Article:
When my new undergraduate college friend told me what this post postulates, he triggered a spiritual crisis. By the time I married him and was in graduate school, I was scripturally informed but still affected by the aftershocks–as I am today after more revelatory encounters with others.
It’s an explosive topic: Does God choose us? And does it matter? When it comes to a deeper understanding of the Bible, God and ourselves, it really seems to. A good place to start is Ephesians 1:
3 Blessed be the God and Father of our Lord Jesus Christ, who has blessed us with every spiritual blessing in the heavenly places in Christ, 4 just as He chose us in Him before the foundation of the world, that we would be holy and blameless before Him. In love 5 He predestined us to adoption as sons through Jesus Christ to Himself, according to the kind intention of His will, 6 to the praise of the glory of His grace, which He freely bestowed on us in the Beloved.
This tiny passage answers the classic journalistic questions of who, what, when and why, adding how as well, summed up in verse 4: God “chose us in Him before the foundation of the world, that we would be holy and blameless before Him.” In classic journalistic inverted pyramid form, the human agent Paul begins Ephesians by saying what’s most important first. Through the Holy Spirit, the apostle Paul expands the facts in verses 5-6: God chose us in love, predestining us to adoption through Christ; “according to the kind intention of His will, to the praise of the glory of His grace, which He freely bestowed on us in the Beloved.”
God’s lavish love and kindness are the reason for His choice. His attributes, rather than ours, determine it. I used to be hesitant to voice this truth until I mumbled it at a Bible study one day. In wonder, a woman then marveled, “God chose me. I feel so special.”
In Ephesians 4, the word for chose comes from the Greek eklegomai, used only 21 times in the Bible. The first instance, in Mark 13:20, refers to the days of tribulation: “Unless the Lord had shortened those days, no life would have been saved; but for the sake of the elect, whom He chose, He shortened the days.” Deriviatives of eklegomai are used twice in this verse: the word for elect (eklektos, which occurs 22 times in the Bible) also comes from it. Another similar word translated “chosen” or “election” is from ekloge, which occurs only 7 times.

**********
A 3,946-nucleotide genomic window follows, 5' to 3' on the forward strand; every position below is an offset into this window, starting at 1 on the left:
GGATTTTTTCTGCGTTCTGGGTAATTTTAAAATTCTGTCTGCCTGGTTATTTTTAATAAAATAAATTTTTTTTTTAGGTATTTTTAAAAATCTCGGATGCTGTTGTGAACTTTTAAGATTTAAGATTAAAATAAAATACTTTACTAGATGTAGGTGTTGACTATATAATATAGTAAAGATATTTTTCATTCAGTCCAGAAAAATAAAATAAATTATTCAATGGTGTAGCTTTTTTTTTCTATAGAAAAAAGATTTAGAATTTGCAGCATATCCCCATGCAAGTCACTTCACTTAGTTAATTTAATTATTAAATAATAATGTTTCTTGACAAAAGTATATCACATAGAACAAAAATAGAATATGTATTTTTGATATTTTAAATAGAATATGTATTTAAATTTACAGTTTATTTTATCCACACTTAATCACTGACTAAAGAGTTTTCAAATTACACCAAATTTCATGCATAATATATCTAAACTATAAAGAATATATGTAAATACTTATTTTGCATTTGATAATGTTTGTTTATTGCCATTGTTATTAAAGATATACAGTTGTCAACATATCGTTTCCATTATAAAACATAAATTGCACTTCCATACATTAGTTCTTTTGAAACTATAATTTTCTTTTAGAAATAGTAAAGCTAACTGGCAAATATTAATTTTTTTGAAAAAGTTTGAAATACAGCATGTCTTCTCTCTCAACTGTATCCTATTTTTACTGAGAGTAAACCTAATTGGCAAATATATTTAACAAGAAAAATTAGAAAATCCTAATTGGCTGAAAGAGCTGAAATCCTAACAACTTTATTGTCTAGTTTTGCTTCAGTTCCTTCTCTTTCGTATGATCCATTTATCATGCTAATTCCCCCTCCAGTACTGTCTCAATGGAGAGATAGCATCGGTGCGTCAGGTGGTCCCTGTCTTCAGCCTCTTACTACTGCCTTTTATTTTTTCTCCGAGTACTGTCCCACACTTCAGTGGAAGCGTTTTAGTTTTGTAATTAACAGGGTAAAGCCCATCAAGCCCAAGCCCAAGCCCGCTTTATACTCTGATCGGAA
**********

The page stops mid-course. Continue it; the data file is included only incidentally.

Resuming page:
John 15 records what Jesus says about choosing (from eklegomai) His disciples:
16 You did not choose Me but I chose you, and appointed you that you would go and bear fruit, and that your fruit would remain, so that whatever you ask of the Father in My name He may give to you. 17 This I command you, that you love one another.
18 “If the world hates you, you know that it has hated Me before it hated you. 19 If you were of the world, the world would love its own; but because you are not of the world, but I chose you out of the world, because of this the world hates you.
Jesus chose His disciples.
Can we choose not to be chosen, even if God chooses us? I used to think so because of a verse in Luke 7, where Jesus speaks to the crowds:
28 “I say to you, among those born of women there is no one greater than John; yet he who is least in the kingdom of God is greater than he.” 29 When all the people and the tax collectors heard this, they acknowledged God’s justice, having been baptized with the baptism of John. 30 But the Pharisees and the lawyers rejected God’s purpose for themselves, not having been baptized by John.
The word for “purpose” in verse 30 comes from the Greek boule, which occurs in the Bible only 12 times. In the King James Version (KJV), it refers to either counsel or advice in every instance except for one “purpose,” which occurs in Acts, not Luke. In the KJV, Luke 7:30 says, “But the Pharisees and lawyers rejected the counsel of God against themselves, being not baptized of him.” This defining distinction is too weak to topple the tower of eklegomai. Had I consulted my KJV earlier, I would have known better sooner.
At the heart of this knotty matter is predestination, which appears in the earlier Ephesians 1 passage and which our youngest daughter brought up in response to our recent Bible reading together: If it’s God who chooses, why doesn’t He choose everybody? I gave her the Romans 9 answer which I thought she’d read in my previous post on the related topic of Israel’s chosenness. In case you missed it too, here’s a brief recap:
11 for though the twins were not yet born and had not done anything good or bad, so that God’s purpose according to His choice would stand, not because of works but because of Him who calls, 12 it was said to her, “The older will serve the younger.” 13 Just as it is written, “Jacob I loved, but Esau I hated.”
14 What shall we say then? There is no injustice with God, is there? May it never be! 15 For He says to Moses, “I will have mercy on whom I have mercy, and I will have compassion on whom I have compassion.” 16 So then it does not depend on the man who wills or the man who runs, but on God who has mercy. 17 For the Scripture says to Pharaoh, “For this very purpose I raised you up, to demonstrate My power in you, and that My name might be proclaimed throughout the whole earth.” 18 So then He has mercy on whom He desires, and He hardens whom He desires.
19 You will say to me then, “Why does He still find fault? For who resists His will?” 20 On the contrary, who are you, O man, who answers back to God? The thing molded will not say to the molder, “Why did you make me like this,” will it? 21 Or does not the potter have a right over the clay, to make from the same lump one vessel for honorable use and another for common use? 22 What if God, although willing to demonstrate His wrath and to make His power known, endured with much patience vessels of wrath prepared for destruction? 23 And He did so to make known the riches of His glory upon vessels of mercy, which He prepared beforehand for glory, 24 even us, whom He also called, not from among Jews only, but also from among Gentiles.